Yesterday I feel like I really got to grips with the software that my 2 coursemates and I are going to be using in our Virtual Anatomies module for the next 6 weeks.
It took a good 4 hours but I finally reconstructed the skull of a macaque monkey (Wikipedia). It may sound like a long time just to do what you’re about to see, but the software (Avizo) is a bit touchy about whether it wants to do what you tell it when you tell it to. I was lucky to finish, my coursemates weren’t quite so lucky.
I am by no means an Avizo prodigy.
Our task was to reconstruct the missing cheek bone (zygoma) on a macaque skull which had been 3D-scanned into the computer.
Check out all the screen shots. Pretty cool, I hope you’ll agree.
Today, I thought I’d give you a taste of what I’ve been introduced to over the last 2 weeks in my Primate Ecology and Evolution module.
Have a look at these evolutionary trees which I’ve drawn showing (to the best of my knowledge) the order in which different groups of primates diverged from one another.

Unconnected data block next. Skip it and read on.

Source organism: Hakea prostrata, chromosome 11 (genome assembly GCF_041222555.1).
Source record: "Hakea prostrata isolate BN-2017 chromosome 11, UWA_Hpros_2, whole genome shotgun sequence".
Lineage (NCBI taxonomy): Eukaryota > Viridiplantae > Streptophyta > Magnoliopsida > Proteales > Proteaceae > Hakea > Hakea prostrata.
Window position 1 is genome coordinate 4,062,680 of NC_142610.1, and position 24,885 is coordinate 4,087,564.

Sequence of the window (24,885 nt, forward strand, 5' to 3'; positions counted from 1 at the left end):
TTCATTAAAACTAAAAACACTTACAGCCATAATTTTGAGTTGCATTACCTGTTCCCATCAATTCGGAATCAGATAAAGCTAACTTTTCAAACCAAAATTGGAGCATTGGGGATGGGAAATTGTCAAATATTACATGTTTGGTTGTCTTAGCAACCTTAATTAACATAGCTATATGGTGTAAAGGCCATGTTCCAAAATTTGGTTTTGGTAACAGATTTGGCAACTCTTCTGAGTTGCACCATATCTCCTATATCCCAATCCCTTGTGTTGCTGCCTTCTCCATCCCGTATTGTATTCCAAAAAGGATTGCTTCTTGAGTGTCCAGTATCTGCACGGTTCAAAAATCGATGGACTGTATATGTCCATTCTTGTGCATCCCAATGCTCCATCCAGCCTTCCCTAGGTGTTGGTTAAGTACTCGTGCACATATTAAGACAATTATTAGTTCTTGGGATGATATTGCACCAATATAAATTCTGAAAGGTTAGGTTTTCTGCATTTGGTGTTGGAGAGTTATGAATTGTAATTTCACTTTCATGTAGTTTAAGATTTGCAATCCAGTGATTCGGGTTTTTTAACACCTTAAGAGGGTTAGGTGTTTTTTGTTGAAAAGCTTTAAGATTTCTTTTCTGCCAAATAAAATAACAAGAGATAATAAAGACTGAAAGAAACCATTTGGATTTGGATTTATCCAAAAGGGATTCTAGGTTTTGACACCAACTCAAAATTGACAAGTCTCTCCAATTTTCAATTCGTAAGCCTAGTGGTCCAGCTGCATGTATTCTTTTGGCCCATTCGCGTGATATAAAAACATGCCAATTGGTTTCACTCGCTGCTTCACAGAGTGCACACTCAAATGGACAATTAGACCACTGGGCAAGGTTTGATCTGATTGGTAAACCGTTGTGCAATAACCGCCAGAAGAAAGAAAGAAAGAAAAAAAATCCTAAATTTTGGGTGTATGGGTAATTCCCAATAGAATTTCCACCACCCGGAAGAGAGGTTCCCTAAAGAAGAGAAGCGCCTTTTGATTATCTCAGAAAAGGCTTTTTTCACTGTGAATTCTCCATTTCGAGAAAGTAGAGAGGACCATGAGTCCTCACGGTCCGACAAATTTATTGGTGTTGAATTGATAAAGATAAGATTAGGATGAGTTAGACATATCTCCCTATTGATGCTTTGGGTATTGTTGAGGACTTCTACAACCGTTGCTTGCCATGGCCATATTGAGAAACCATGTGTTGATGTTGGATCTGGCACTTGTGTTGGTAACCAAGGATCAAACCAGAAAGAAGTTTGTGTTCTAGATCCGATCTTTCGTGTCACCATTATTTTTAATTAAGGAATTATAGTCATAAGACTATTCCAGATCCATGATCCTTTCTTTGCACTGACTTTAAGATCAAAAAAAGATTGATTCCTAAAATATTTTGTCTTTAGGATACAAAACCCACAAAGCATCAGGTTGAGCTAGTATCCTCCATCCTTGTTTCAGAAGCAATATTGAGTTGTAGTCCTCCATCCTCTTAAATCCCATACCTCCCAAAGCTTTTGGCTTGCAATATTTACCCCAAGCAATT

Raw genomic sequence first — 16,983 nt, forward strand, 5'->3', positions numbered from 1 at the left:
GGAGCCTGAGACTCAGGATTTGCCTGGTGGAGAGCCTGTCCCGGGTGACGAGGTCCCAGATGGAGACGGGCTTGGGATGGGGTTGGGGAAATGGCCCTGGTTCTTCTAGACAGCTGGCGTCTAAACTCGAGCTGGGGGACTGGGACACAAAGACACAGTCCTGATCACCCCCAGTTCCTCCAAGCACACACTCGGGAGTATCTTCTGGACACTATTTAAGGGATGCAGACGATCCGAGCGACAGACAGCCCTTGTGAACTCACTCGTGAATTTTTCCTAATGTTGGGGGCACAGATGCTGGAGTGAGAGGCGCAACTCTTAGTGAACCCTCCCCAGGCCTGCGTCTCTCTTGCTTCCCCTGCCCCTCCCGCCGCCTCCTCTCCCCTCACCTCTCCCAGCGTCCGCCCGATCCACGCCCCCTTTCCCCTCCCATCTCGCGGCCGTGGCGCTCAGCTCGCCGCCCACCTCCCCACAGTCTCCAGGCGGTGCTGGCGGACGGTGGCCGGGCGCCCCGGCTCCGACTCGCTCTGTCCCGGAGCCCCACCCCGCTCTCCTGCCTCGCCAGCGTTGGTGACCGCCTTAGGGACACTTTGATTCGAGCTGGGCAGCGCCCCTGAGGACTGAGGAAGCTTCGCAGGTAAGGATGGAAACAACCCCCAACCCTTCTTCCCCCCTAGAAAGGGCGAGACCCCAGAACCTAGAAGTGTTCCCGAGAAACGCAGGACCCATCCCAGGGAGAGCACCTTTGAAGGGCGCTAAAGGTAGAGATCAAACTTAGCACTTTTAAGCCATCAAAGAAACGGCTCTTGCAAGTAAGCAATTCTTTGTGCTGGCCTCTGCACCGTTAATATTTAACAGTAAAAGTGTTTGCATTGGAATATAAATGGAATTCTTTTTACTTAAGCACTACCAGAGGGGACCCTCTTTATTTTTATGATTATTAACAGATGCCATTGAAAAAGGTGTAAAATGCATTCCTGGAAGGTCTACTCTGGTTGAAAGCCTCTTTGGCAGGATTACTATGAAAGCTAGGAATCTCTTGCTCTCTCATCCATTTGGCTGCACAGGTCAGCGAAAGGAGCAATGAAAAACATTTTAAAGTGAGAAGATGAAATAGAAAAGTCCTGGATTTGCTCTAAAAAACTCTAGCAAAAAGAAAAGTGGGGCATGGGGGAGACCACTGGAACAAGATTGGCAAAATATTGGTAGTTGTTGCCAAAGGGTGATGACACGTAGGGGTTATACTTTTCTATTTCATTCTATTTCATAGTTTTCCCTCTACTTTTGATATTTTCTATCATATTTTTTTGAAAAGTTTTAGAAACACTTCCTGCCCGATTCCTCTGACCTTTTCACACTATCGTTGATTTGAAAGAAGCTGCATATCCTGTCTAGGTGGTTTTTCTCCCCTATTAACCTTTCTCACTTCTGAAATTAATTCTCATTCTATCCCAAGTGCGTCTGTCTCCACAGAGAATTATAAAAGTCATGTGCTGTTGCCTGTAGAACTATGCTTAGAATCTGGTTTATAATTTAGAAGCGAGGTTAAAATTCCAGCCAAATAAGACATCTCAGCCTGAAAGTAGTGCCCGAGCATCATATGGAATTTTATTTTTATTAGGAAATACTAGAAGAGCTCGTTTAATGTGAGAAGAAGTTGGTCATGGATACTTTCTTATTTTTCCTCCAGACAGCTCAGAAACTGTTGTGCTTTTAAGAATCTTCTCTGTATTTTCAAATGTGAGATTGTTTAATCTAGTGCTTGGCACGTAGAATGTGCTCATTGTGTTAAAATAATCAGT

Then realise that we’ve also been taught this for ALL MAMMALS from the egg-laying platypus right up to the blue whale.
We all know what bones are, right? The hard bits that your skeleton is made up of come in loads of different shapes, are made of calcium and are not really alive.
Wrong, as it turns out.
Yes, bone is hard, but there are also soft bits and it is constantly, if slowly, being destroyed and reformed. How else do we heal from fractures?
But there’s more to it than that.
That got your attention, didn’t it?
I know this sort of statement is up there with heresy and treason but let me try to explain my position. The British televisual institution who is Sir David Attenborough has presented a lot of shows in his time, his most recent offering being the ambitious (both in title and in scope) ‘David Attenborough’s Rise of the Animals: Triumph of the Vertebrates’, of which the second episode is available to UK readers here.
This is the episode that I have the most problems with, although it seems like the entire series is going to consist of shows which try to cover too much material in too short a time, and therefore not going into enough depth for my liking. Hopefully future episodes will prove me wrong, or maybe that’s just me as a scientist wanting to see deeper understanding being communicated rather than only covering the most superficial of details.